Leo Horthy

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since Jan 12, 2012
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Recent posts by Leo Horthy

The real answer is, of course, that there is no one leading the permaculture movement here in the US. There are many people working in various ways to promote and spread the goodness that is permaculture, but it is a scattered movement, each unto their own domain. No one person is leading or coordinating this. We do not have a figurehead.

Something tells me that this is as it should be. We have modeled the movement on nature. If it dies out in one place - no problem - efforts will continue elsewhere and in the end it will spread everywhere as the soil of human consciousness is ripe for the germination of this movement.

Without a "head" we are hard to kill (ask anyone who is struggling to eradicate the star thistle).
Two leaders in the permaculture field here in the US that are missing from your list, Penny Livingston in Bolinas, CA and my favorite Warren Brush down in Quail Springs near Santa Barbara.

Chris Kott wrote:So would the fact that crushed egg shells and used coffee grounds make up a large part of my weekly compost contributions mean that my compost will be slug bane, or would the composting break them down too much?



Chris,

My understanding is that you create a barrier with these items - a wall if you will - that the slugs will not cross. I am not sure if they will work together. I think the general idea is you want to mess with the slug's slime and that will stop them in their tracks.

Hope this helps,

Leo
8 years ago
Here are some other "free" methods for slug control. I have not tried any of these myself, but I though I would pass them on anyway.

  • crushed egg shells
  • used coffee grounds
  • anything that is dry and powdered - this will just stick to the slug slime and the slug can't move!
  • 8 years ago

    paul wheaton wrote:

    Leo Horthy wrote:Also, you need to emphasize how important you think this article is, convince your readers of this and ask them to share it with everyone they know. Do this early on in the article so that if they only read part of the article they get the message.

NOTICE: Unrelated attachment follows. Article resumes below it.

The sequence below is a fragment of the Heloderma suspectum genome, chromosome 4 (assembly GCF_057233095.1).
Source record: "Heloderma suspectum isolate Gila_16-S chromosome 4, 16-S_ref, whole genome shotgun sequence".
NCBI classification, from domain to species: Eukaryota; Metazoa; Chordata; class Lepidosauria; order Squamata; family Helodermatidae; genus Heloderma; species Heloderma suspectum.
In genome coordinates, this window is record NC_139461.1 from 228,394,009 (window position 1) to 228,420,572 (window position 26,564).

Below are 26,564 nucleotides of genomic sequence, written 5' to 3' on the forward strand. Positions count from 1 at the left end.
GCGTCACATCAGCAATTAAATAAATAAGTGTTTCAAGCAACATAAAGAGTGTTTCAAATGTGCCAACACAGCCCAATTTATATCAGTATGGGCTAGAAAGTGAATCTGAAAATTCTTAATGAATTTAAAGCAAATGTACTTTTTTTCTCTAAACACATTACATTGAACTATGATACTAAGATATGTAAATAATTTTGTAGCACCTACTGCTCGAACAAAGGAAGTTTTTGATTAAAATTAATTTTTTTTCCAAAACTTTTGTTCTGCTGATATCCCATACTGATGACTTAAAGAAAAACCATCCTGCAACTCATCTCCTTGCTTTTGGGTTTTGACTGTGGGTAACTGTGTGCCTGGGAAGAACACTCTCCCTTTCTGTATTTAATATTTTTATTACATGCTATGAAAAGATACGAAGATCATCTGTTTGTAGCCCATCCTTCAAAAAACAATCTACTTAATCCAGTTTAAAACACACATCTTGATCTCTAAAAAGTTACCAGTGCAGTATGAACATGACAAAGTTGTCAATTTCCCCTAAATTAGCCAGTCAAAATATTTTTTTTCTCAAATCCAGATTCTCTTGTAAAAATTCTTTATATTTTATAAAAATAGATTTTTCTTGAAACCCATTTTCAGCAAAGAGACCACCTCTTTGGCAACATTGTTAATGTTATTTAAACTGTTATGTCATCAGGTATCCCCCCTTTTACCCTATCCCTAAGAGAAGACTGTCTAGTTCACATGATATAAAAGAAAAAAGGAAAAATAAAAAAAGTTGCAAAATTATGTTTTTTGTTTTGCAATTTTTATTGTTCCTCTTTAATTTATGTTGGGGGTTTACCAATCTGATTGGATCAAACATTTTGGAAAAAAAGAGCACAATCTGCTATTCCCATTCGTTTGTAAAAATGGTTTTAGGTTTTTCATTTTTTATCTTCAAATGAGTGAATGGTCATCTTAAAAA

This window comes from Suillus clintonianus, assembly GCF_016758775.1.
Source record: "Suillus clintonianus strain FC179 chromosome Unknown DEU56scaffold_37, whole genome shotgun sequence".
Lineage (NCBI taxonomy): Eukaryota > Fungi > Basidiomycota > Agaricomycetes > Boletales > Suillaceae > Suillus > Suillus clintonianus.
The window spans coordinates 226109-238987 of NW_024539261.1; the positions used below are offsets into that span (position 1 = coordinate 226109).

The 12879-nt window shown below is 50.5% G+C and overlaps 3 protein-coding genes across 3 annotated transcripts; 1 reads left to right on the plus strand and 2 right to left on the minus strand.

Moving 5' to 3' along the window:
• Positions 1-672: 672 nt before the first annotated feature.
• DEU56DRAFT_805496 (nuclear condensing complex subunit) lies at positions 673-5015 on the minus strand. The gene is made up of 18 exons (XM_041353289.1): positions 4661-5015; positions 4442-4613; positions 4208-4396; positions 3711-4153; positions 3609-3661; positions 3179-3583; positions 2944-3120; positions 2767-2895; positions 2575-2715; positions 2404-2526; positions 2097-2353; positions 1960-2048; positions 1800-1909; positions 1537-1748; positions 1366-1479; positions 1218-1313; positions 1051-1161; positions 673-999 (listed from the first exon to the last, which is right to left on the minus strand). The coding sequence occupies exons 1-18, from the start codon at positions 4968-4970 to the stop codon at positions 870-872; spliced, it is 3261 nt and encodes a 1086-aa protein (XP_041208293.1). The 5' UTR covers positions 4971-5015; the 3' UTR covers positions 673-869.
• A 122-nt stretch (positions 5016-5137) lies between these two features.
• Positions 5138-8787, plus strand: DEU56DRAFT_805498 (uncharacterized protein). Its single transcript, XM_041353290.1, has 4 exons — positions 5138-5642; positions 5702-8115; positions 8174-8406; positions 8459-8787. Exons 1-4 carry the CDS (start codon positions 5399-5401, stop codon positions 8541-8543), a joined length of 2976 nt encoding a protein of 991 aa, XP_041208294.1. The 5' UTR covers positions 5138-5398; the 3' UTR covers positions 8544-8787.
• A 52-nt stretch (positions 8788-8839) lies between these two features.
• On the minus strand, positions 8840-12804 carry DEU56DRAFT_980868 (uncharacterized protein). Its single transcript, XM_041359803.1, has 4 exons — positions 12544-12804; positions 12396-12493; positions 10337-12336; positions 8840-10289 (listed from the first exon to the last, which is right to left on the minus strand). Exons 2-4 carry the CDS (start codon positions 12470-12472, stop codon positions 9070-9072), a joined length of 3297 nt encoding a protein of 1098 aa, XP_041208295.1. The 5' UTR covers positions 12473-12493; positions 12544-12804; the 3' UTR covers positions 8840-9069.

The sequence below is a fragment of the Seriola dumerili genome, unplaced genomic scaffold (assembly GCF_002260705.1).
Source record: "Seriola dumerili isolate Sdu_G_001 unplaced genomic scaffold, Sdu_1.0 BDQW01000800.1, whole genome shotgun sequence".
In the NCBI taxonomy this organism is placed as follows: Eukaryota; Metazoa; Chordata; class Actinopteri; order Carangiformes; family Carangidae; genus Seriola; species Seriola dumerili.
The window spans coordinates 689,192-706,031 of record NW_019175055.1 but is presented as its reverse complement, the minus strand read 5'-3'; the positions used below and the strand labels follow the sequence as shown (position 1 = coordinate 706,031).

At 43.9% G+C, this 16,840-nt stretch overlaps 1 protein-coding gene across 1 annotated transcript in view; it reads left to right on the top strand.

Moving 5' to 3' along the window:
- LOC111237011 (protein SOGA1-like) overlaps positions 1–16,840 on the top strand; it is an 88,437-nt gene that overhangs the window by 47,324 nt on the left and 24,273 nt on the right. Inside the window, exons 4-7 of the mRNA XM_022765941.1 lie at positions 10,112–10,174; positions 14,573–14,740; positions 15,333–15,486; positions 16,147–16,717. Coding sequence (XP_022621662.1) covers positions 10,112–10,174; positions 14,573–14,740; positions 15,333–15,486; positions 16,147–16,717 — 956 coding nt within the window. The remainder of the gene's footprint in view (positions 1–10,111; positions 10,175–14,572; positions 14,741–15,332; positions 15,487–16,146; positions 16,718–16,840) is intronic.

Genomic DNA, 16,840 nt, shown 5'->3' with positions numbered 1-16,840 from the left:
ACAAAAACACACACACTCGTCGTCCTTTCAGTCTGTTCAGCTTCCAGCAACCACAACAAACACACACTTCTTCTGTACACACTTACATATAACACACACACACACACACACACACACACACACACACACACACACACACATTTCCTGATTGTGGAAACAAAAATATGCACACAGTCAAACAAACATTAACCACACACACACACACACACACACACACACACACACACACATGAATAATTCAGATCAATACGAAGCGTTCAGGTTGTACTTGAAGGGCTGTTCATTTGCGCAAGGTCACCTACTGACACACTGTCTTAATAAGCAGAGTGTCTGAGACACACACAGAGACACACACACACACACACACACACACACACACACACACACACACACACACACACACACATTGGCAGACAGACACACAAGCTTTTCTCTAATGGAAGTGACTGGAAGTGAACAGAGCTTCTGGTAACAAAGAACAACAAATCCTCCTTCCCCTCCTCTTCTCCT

I kinda do a little of that at the bottom.

    Can you give me an example of wording and where to put it?



    Paul, here is my stab at the wording, I would start the article with the following:

    I want to share with you all a concept that I consider revolutionary. This technique is so simple and yet so effective that I think anyone who is considering gardening with raised beds should do it this way. This is an example of the win-win-win you often get when you model your gardening activities on nature. As I see it hugelkultur has the following benefits:

  • long term soil fertility
  • reuse of yard waste
  • saves water
  • self tilling
  • saves effort (no need to water or till)
  • ...

  • Please read on if saving money, water and effort is of interest to you. If you like the article please email the link to your friends and/or share it on Facebook. This is important stuff - lets get it out there.
    Hi Paul,

    I agree with others here that the article itself needs work. At the moment your article comes up #1 when I search on hugelkultur on Google. However, unless I knew what hugelkultur was there is no way I would search for it. You need need to come up with some other frequently searched for terms in the space that and drop those into the title (both h1 tag and page).

    Also, you need to emphasize how important you think this article is, convince your readers of this and ask them to share it with everyone they know. Do this early on in the article so that if they only read part of the article they get the message.

    If you are able to do this 50MM views will be easy.